Journalism student Justin Hartney takes a portrait of Dennis Dimick, former picture and environment editor for National Geographic, with photographer Jessica Smith at Hoodoo Ski Area

Journalism student Justin Hartney takes a portrait of Dennis Dimick, former picture and environment editor for National Geographic, with photographer Jessica Smith at Hoodoo Ski Area.

Editor’s note: This student blog post is the first in a series of three written by UO students who attended a special field trip in April with Dennis Dimick, former picture and environment editor for National Geographic, founder of Eyes on Earth and the speaker for the SOJC’s 2018 combined Robert and Mabel Ruhl/Richard W. and Laurie Johnston  lecture.

 

Story and photos by Brian Amdur

Two vans filled with UO students and various School of Journalism and Communication (SOJC) faculty pulled up to a slushy ski resort parking lot. It was an early-spring day this past winter term, and it was cold on the Santiam Pass.

Instead of skis slung on shoulders, we carried tripods and DSLR cameras to capture photos of what, at first, seemed like a cruddy wasteland of melted snow. Onlookers might wonder why a bunch of over-caffeinated students would bring all this fancy, expensive equipment to an empty ski resort.

As it turned out, it was the snow — or rather the lack of it — that brought us here.

SOJC students gather at Clear Lake Campground to discuss how the changing climate is affecting the McKenzie River Watershed

SOJC students gather at Clear Lake Campground to discuss how the changing climate is affecting the McKenzie River Watershed.

I was one of the 18 journalism and environmental studies students who accompanied Dennis Dimick — National Geographic’s former picture and environment editor and this year’s SOJC Ruhl and Johnston lecturer — up the McKenzie River Watershed to the top of the pass. With an extensive background in working with photographers to visually capture stories of climate change, Dimick helped us strategize ways to share stories about the river in our own backyard.

As a photographer who focuses on environmental storytelling, I was beyond excited to have the opportunity to see how Dimick thinks about story development and talk to him about my own work.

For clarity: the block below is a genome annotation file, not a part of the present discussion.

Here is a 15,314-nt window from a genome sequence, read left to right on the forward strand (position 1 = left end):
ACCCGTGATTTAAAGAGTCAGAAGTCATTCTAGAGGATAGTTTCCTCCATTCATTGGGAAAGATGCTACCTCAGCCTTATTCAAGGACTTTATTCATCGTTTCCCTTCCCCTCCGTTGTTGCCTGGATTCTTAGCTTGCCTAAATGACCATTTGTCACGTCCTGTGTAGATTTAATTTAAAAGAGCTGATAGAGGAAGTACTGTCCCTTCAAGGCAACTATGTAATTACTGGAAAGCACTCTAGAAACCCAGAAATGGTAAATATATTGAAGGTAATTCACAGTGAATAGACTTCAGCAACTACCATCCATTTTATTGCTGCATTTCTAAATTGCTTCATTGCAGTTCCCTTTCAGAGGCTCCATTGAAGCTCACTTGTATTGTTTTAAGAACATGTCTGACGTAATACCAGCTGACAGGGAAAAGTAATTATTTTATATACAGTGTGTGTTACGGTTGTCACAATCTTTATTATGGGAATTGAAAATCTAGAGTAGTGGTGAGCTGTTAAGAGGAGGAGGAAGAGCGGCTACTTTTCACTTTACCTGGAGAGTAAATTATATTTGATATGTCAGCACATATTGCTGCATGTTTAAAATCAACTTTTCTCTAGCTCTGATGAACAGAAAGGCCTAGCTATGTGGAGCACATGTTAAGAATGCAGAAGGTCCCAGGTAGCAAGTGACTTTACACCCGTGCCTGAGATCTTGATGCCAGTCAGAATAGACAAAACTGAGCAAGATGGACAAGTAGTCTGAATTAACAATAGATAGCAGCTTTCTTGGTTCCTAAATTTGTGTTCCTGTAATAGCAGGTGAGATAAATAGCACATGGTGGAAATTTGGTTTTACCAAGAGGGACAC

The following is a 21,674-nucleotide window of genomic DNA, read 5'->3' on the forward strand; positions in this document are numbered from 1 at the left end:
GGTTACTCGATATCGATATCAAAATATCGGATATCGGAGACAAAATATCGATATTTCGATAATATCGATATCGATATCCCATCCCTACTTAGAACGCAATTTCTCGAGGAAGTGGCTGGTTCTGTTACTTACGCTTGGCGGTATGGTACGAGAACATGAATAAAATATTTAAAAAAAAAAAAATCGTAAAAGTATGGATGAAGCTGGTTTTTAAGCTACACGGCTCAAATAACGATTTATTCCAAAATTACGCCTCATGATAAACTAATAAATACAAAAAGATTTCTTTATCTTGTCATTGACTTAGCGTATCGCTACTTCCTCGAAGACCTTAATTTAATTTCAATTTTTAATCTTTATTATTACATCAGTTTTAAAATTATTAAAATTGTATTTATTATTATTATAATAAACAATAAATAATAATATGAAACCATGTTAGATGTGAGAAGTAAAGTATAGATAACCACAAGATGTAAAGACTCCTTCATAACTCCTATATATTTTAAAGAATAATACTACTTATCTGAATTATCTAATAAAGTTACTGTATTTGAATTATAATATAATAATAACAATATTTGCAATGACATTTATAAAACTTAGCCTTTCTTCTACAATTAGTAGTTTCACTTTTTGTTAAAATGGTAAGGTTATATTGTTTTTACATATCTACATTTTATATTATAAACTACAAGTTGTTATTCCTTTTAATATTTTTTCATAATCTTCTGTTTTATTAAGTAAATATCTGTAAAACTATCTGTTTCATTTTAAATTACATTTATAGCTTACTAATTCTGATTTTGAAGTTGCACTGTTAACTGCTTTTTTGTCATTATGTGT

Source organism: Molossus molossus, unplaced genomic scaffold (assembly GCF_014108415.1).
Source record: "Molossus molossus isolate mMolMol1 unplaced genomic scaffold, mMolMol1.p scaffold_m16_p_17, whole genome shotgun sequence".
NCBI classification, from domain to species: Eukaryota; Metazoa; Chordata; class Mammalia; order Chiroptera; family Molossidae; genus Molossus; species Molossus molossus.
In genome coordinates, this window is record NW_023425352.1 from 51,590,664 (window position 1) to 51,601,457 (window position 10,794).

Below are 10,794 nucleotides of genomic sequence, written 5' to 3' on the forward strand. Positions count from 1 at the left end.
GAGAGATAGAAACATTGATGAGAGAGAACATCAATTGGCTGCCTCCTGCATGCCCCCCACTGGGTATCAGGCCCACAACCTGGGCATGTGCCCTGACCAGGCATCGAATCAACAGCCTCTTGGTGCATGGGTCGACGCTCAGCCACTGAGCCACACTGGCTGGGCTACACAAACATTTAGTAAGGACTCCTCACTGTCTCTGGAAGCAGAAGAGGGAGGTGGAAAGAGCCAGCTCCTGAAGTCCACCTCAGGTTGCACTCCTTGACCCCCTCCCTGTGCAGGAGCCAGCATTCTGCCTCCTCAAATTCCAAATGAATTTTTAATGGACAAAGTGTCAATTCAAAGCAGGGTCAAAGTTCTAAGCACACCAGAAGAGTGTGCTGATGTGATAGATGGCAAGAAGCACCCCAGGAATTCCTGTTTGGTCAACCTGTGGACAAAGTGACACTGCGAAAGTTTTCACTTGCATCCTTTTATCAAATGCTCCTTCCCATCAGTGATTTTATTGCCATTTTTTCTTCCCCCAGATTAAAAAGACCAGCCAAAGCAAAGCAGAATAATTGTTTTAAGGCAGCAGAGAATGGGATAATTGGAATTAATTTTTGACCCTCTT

At Santiam Pass, we talked about the changing climate and ecosystems in the Oregon Cascades, including the McKenzie River’s ever-decreasing snowpack. As our planet warms, the amount of snow that’s stored in the mountains melts sooner each summer. The earlier the snow melts, the quicker the ecosystem dries, creating greater fire danger. In 2015, Oregon spent a record $560 million on fire suppression. Perhaps more disturbing, the scars of recent wildfires and dead forests are becoming a common sight along the drive through the Cascades.

In addition to creating conditions conducive to more wildfire, a smaller snowpack also puts all the towns downstream of the McKenzie River at risk for drinking water shortages. And less water means the six dams on the river and its estuaries will generate less electricity by hydro power, forcing a greater reliance on fossil fuels to make up the difference.

A native Oregonian with roots in the Willamette Valley, Dimick is motivated to help SOJC students craft compelling stories about our backyard ecosystem's changing conditions

A native Oregonian with roots in the Willamette Valley, Dimick is motivated to help SOJC students craft compelling stories about our backyard ecosystem’s changing conditions.

Over time, we will see mid-elevation rain and snow transition zones — like Santiam Pass – slowly lose their ability to retain snow. While this will result in drought-like summers with little ground moisture, the winters will bring the opposite. Excessive rainfall — which in the past would have been snow — will lead to flooding. This new normal brings more of the extreme weather events we’re getting so used to hearing about.

As we stood around the parking lot attempting to grasp how our kids will likely never see this land covered in snow, the idea of creating a visually compelling story right now felt overwhelming.

A writer with 35 years of experience working on environmental stories, Dimick gave us a helpful tip for getting started. He said to read lots of scientific articles about the topic — in this case the Cascades’ declining snowpack. As journalists, translating complex scientific jargon into compelling narratives and crafting visual stories are our keys to fostering wider public understanding about confusing topics like snowpack. Dimick’s suggestion to use scientific databases as the building blocks to start an environmental story resonated with me, and I’ve been using that approach since the field trip.

As we moved downstream and into the lower-elevation forests, the group discussed the many directions we could take a story about the Cascades’ snowpack, from economics and recreation to ecosystem health and municipal water supply. I will be wildland firefighting this summer, so my plan is to capture images of the watershed’s fire-prone landscape and areas that have been in past fires. With Dimick’s help, I now feel better prepared to capture the images that can best tell that story.

 

Brian Amdur is an environmental studies major who enjoys creating photo stories about our changing climate. Originally from Evergreen, Colorado, Brian’s passion for playing outside is the foundation for his interest in nature photography. After graduating in June, he’ll be working as a wildland firefighter. You can see more of his work at BrianAmdur.com